Even as federal authorities try to stop the flow of potential fighters from Minnesota to Syria, more are on the way, according to the top FBI official in Minneapolis.
People are leaving the state to join terrorist groups in Syria "as we speak," Richard Thornton, special agent in charge of the FBI's Minneapolis division, told The Daily Circuit Thursday.
Officials confirmed this week that Douglas McAuthur McCain, a 33-year-old man who grew up in the Twin Cities, died in Syria. McCain is presumed to have been fighting for the group known as the Islamic State of Iraq and Syria.
MPR News reporter Laura Yuen has been following this story and breaks down the latest developments.
What do we know about reports that a second American fighter may have died while fighting for ISIS?
Details are very sketchy, but a lot of media outlets and people on social media have reported his death.
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The fighter, a man MPR News profiled in June, is Abdirahmaan Muhumed, who claimed he left the Twin Cities to fight alongside ISIS.
Many of the reports about him are not well sourced, and in some cases they are inaccurate.
MPR News obtained a graphic photograph being circulated in the Somali-American community that sources say was sent via text message to Muhumed's family after he was killed. The photo shows a man lying on the ground after apparently being shot in the head. He's well built, wearing a dark military vest, and has a beard. MPR News has not confirmed if Muhumed is the man in the photo.
Several of Muhumed's family members have declined to comment.
However, on Thursday, a friend of Muhumed who saw the photo, said it was clearly him.
"That's him," said Farhan Abdullahi Hussein of Minneapolis, who met Muhumed several years ago.
Hussein said he last saw Muhumed in Minneapolis in September 2013, and spoke to him via Facebook on July 25 of this year. He said he sent Muhumed other messages but never received a response.
"Lately I have that feeling that he is going to die or something," Hussein said. "Then I started asking him, 'Are you OK? Are you alive or anything?' But I never got any [response] back."
Hussein said that when he heard reports that Muhumed might have been killed, he thought there was a 50-50 chance that they were true.
"What made me believe now is just when I see his body hanging around that he got shot in the head, just right here," Hussein said, "the picture that [I've] just seen."
What do official sources say about the death?
State Department on Thursday repeated what they had told reporters the day before — they could not confirm Muhumed's death.
But on social media, department officials briefly told another story. A State Department unit that aims to counter terrorist groups, posted on its Twitter feed a local TV news story that reported Muhumed had been killed.
The Tweet, which has since been removed, said Muhumed "wastes his life dying for ISIS." That would indicate that the State Department is signaling different messages from the podium and on social media.
What does the FBI say about the most recent departures?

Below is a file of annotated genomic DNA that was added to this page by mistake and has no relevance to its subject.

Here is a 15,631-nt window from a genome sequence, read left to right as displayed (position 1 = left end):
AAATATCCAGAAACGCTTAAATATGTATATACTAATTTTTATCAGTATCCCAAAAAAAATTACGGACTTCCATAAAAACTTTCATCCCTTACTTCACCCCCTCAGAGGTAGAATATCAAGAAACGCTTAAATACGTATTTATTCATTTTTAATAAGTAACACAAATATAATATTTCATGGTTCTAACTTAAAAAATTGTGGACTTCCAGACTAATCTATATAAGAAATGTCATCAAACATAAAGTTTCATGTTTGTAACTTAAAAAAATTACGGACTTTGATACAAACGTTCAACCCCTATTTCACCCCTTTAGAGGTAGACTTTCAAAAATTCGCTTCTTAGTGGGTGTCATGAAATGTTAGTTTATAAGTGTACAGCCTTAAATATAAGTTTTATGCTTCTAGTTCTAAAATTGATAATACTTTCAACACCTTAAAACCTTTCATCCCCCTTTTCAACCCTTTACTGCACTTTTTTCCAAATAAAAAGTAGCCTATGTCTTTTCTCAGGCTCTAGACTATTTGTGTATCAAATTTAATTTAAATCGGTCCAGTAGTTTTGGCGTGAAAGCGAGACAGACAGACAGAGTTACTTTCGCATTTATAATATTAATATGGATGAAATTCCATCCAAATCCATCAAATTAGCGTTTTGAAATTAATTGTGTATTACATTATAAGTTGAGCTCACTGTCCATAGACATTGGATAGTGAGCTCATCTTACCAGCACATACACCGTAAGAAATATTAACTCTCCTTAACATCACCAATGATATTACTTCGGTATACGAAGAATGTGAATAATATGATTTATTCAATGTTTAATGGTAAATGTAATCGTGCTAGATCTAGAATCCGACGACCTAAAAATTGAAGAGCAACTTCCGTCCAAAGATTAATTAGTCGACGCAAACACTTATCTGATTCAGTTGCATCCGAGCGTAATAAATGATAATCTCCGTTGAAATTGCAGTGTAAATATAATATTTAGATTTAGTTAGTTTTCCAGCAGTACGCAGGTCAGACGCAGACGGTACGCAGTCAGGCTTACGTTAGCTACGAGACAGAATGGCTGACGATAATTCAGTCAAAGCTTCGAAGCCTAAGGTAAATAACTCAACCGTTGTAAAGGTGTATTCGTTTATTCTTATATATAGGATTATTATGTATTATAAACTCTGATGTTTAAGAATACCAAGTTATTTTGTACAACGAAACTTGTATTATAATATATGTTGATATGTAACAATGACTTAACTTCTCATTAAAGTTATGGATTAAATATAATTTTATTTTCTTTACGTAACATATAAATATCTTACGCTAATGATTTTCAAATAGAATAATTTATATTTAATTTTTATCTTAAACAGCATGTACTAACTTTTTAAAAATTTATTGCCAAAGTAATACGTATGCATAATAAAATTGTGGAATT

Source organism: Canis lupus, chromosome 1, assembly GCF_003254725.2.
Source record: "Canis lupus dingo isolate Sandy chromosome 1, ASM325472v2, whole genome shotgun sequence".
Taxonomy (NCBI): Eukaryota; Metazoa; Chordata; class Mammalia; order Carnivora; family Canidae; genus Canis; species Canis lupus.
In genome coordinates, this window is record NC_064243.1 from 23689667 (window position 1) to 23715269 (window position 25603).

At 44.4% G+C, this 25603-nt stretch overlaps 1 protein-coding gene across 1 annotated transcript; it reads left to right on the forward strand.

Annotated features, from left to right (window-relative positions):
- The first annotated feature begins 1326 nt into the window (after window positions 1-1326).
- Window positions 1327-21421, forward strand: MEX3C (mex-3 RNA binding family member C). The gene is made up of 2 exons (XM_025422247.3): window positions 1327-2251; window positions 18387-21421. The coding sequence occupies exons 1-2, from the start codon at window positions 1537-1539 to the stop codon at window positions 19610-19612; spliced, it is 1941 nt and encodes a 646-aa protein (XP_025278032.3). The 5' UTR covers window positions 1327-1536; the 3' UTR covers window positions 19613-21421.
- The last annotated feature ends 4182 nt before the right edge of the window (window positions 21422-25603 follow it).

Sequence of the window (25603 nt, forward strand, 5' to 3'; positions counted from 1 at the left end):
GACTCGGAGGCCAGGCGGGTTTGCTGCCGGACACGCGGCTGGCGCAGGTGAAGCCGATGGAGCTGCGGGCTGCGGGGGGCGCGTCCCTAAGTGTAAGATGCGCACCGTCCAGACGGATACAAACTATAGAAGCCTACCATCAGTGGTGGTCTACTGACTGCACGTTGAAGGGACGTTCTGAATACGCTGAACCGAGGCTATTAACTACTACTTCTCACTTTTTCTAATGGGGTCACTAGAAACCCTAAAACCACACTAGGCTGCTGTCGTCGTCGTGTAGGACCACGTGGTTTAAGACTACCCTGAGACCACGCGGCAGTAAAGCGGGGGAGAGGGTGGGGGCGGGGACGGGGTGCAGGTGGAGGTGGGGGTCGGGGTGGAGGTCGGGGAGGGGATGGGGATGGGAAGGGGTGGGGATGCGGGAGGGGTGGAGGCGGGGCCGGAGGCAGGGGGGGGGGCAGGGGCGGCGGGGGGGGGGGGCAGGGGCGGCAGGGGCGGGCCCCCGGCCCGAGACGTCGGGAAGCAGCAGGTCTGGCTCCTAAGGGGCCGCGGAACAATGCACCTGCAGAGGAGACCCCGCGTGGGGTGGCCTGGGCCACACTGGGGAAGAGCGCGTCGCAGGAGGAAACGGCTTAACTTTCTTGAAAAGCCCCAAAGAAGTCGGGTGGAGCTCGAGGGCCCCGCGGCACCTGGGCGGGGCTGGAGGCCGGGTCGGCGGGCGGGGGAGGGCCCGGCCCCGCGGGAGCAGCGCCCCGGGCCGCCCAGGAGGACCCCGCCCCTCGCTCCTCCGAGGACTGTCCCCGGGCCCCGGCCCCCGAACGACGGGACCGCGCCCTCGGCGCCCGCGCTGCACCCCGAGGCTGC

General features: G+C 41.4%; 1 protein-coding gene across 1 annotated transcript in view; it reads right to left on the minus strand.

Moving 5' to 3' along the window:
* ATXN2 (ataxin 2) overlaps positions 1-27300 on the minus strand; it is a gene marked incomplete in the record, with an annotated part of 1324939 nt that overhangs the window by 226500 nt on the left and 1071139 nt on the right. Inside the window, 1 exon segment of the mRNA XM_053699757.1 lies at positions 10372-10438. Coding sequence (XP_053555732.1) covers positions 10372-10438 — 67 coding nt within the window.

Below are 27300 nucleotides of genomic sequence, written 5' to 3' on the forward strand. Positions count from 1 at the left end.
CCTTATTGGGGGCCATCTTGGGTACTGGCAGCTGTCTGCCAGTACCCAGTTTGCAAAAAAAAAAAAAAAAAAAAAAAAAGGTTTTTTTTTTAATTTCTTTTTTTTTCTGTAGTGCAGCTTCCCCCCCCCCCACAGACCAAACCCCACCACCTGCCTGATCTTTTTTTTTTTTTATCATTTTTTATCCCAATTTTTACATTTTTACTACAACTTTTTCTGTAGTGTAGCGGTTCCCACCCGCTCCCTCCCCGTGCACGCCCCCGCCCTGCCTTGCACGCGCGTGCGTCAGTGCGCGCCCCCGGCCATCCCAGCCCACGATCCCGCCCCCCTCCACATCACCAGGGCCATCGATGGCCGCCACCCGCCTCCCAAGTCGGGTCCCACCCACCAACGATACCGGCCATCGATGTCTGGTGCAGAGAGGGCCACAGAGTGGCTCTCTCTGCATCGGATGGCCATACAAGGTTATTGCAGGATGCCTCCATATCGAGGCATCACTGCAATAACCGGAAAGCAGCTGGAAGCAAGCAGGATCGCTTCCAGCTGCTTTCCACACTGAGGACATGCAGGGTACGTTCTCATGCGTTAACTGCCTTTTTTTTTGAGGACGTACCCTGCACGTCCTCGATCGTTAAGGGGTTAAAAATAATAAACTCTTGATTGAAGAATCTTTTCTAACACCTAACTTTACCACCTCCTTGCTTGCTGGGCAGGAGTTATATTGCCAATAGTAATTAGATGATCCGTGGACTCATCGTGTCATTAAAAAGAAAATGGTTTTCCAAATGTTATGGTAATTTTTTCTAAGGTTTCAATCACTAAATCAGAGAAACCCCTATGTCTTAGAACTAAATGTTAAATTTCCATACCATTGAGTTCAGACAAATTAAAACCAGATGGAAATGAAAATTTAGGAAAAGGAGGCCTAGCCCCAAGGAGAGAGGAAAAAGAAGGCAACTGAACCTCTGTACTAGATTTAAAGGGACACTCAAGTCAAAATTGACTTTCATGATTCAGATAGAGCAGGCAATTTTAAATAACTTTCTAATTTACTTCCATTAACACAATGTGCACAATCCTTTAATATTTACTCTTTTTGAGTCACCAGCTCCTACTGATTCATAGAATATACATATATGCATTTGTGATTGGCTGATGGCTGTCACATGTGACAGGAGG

Special Agent-in-Charge Rick Thornton didn't offer many specifics on how many fighters left for the Middle East or when they departed. But he did say they traveled from Minnesota to Syria "very recently." This confirms reports from the Somali-American community that another group has recently left for Syria.
But even with the most recent wave of trips, the FBI is still characterizing the total number of Minnesotans who are fighting in Syria as just "a handful." The total number of Americans who have joined the fighting there is believed to be more than 100.
The FBI has poured a lot of resources into combatting the threat of American fighters aligning with terrorist groups like ISIS.
How could more people leave at a time when so much attention is focused on this?
Thornton said that identifying such recruits is like looking for a needle in a haystack.
Over the past several years, the FBI has reached out particularly to members of the Somali-American community, asking them to be on the lookout for those who might be considered disaffected, have a void in their lives that they're looking to fill and have taken up a radical form of Islam. That's because there has been a history of mostly Somali-American men who travelling to their families' homeland to fight for the terrorist group al-Shabab.
But the news this week that Douglas McAuthur McCain died fighting for ISIS in Syria is a good reminder that the problem isn't isolated to the Somali community. McCain was not Somali.
Why are federal authorities so alarmed by the trend?
Western recruits from the United States and Europe are very valuable to groups like ISIS because their passports allow them to travel freely. Thornton said although such recruits are small in number, they represent a very dangerous threat.
"The real concern is that people go over there, they fight, and at some point they return home further radicalized with the training and the skills and potentially the motivation to do harm back in the United States," Thornton said.
In June, FBI Director James Comey told MPR News in June that he wakes up every morning worrying about that threat.